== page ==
Reid Hoffman, Founder of LinkedIn wrote a wonderful article on The real way to build a social network that is a must read for anyone who recognizes the value of networks for innovation.
The Kauffman Foundation just posted a nice sketchbook talk by CEO Carl Schramm (embedded below), summarizing the good and vital research the company has supported that looks at the role of entrepreneurs in society. These numbers should guide both policy and personal decisions.
Last week, Bob Sutton asked me to add my two bits to the dog-pile surrounding the “Steve-Jobs-is-the-modern-Thomas-Edison” analogy. I initially balked. There were plenty of folks who’d already made this connection. Then I balked because Bob’s own brilliant post on Apple took the discussion in a much more productive direction. Over the weekend, however, I bit. Not because of how the analogy fit, but because of how it didn’t.
This morning our 2011 Biomedical Engineering Entrepreneurship Academy comes to close. 45 university research scientists from across the country, full professors to first year grad students, arrived on Monday morning with their research and the desire to see it become a reality. After an intensive week of work, they're pitching their proposed businesses for the first time and to a jury of potential investors.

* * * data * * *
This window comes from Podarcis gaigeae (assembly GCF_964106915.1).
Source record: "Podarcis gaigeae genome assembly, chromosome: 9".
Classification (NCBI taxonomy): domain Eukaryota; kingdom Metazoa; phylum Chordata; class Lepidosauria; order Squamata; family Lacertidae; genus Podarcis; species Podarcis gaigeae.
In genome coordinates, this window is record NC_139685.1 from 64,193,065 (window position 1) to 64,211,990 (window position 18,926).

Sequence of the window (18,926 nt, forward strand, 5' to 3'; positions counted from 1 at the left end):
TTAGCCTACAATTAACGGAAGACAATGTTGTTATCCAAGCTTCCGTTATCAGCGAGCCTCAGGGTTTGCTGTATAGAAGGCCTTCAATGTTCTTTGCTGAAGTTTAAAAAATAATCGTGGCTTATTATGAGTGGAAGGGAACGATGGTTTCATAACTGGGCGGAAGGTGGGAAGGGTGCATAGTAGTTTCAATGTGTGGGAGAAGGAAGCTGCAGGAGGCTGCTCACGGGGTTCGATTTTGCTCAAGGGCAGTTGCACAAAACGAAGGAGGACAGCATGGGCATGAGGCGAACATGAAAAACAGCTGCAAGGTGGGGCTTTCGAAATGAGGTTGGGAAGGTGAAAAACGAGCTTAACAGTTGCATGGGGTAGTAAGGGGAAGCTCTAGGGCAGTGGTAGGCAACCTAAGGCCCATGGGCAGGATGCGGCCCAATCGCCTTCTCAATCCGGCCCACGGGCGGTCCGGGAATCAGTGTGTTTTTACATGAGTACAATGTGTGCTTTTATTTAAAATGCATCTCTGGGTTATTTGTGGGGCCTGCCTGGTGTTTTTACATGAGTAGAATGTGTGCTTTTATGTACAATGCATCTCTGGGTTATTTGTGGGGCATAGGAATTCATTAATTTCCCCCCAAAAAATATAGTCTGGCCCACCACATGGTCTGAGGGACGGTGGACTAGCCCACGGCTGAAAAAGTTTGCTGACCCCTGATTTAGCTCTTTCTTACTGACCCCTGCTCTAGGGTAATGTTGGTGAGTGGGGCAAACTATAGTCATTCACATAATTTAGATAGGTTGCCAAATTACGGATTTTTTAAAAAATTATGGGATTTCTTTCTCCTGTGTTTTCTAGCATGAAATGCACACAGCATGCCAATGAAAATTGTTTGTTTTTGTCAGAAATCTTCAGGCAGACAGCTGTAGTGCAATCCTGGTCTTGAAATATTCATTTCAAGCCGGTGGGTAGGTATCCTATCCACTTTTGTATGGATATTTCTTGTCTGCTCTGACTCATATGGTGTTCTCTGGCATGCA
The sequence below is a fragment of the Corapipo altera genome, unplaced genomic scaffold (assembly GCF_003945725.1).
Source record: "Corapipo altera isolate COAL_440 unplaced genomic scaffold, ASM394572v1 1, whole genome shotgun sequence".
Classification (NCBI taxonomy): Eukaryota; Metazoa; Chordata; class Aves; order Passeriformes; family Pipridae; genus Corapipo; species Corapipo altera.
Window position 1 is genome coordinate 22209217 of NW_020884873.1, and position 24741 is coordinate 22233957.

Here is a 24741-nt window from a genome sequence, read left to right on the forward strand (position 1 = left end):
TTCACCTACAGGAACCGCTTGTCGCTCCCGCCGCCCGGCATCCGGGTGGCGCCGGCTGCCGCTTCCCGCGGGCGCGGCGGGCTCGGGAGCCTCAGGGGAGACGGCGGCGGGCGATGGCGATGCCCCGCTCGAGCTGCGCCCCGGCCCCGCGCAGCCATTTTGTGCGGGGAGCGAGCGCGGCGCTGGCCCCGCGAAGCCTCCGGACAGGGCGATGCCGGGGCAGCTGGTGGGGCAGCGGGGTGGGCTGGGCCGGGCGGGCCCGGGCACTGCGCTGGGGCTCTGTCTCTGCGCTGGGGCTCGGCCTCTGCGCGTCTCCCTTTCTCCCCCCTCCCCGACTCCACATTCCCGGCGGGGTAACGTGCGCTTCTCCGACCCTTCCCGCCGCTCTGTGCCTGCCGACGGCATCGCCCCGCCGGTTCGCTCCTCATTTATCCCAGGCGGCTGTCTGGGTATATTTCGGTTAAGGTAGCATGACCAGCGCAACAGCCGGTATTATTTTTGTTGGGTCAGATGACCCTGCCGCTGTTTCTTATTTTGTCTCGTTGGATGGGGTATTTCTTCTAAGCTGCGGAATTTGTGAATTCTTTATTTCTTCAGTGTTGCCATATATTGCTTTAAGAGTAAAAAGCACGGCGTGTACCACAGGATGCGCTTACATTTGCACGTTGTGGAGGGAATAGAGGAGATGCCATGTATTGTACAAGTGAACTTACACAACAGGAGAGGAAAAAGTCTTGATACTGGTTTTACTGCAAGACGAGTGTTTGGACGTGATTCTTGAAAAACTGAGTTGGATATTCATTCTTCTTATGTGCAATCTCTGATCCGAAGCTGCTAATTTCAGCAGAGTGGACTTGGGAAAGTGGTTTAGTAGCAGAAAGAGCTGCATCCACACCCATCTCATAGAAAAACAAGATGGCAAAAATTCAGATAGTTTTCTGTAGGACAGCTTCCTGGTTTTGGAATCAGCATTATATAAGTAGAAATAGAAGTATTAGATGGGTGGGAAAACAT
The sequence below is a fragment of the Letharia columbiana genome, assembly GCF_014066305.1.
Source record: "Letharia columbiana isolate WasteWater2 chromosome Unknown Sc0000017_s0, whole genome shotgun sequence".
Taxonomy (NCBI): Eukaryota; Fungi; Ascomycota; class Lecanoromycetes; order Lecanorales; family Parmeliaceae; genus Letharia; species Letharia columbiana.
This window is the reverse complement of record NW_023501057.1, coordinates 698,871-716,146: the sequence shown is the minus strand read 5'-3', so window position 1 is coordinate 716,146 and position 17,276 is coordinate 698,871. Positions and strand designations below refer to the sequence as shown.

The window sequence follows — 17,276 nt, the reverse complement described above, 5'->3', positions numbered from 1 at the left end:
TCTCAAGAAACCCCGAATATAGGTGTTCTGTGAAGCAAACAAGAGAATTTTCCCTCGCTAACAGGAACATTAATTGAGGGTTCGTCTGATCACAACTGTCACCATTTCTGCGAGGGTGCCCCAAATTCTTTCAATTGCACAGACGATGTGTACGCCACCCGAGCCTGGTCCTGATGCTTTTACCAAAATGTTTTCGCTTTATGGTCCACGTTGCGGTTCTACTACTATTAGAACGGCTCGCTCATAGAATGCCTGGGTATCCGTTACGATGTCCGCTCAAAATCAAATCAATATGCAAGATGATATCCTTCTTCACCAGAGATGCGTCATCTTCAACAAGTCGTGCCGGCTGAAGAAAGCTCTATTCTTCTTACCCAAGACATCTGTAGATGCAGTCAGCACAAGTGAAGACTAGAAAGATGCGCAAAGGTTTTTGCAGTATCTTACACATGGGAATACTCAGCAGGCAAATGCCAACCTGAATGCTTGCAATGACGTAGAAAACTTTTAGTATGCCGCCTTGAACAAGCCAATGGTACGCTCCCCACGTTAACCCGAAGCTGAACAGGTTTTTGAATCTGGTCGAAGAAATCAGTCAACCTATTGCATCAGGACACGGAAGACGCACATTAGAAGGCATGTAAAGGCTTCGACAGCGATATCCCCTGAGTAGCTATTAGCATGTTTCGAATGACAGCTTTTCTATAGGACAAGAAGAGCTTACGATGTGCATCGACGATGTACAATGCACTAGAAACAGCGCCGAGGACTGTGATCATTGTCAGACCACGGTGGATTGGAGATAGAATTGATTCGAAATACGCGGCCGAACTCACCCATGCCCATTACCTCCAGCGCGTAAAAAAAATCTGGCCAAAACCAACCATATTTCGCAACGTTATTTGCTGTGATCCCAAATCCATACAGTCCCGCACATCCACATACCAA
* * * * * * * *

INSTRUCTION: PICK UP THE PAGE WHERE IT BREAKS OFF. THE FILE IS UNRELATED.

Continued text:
What if innovation was not about solving problems? This thought nags me whenever I'm forced to read about the grave responsibility of "innovation" to solve such persistent problems as climate change, healthcare, poverty, and education. Or listening to how innovation might solve all of Acme, Incorporated's problems but especially that gaping hole in Q3 revenues for 2012, their obsolete technology platform, or declining share values.
I’ve never met anyone who was against innovation. Why is that?
My hunch is because we are too lax with our words. Innovation, creativity, invention, and entrepreneurship are one-sided terms—they refer, typically, only to those successful outcomes we read about, enjoy in our daily lives, or look to for solving major problems like healthcare or global warming. Before talking any more about innovation and entrepreneurship, then, let’s make sure we’re talking about the right thing.
I posted earlier about the different ways that valuable ideas may come out of university research labs. But this series of posts is as interested in how ideas, born inside large and established companies, can also emerge to have significant impacts on broader society. This may seem like an unnecessary charity—like helping corporate executives cross the street—but it’s not. Large companies are arguably the most infertile ground in which to grow an idea into a new business.
Networks play two very different roles in innovation. Broad-ranging social networks are great for moving knowledge about ideas, technologies, and people from where they're known to where they're not. And those with broad-ranging networks tend to be in a better position to see these ideas. But ideas are not so valuable in the innovation process, as I and others have argued.
This past week's New Yorker features a terrific article by Malcolm Gladwell, "Small Change: Why the revolution will not be tweeted," that illustrates this difference—between social networking as our kids know it and social networking as our parents' generation did.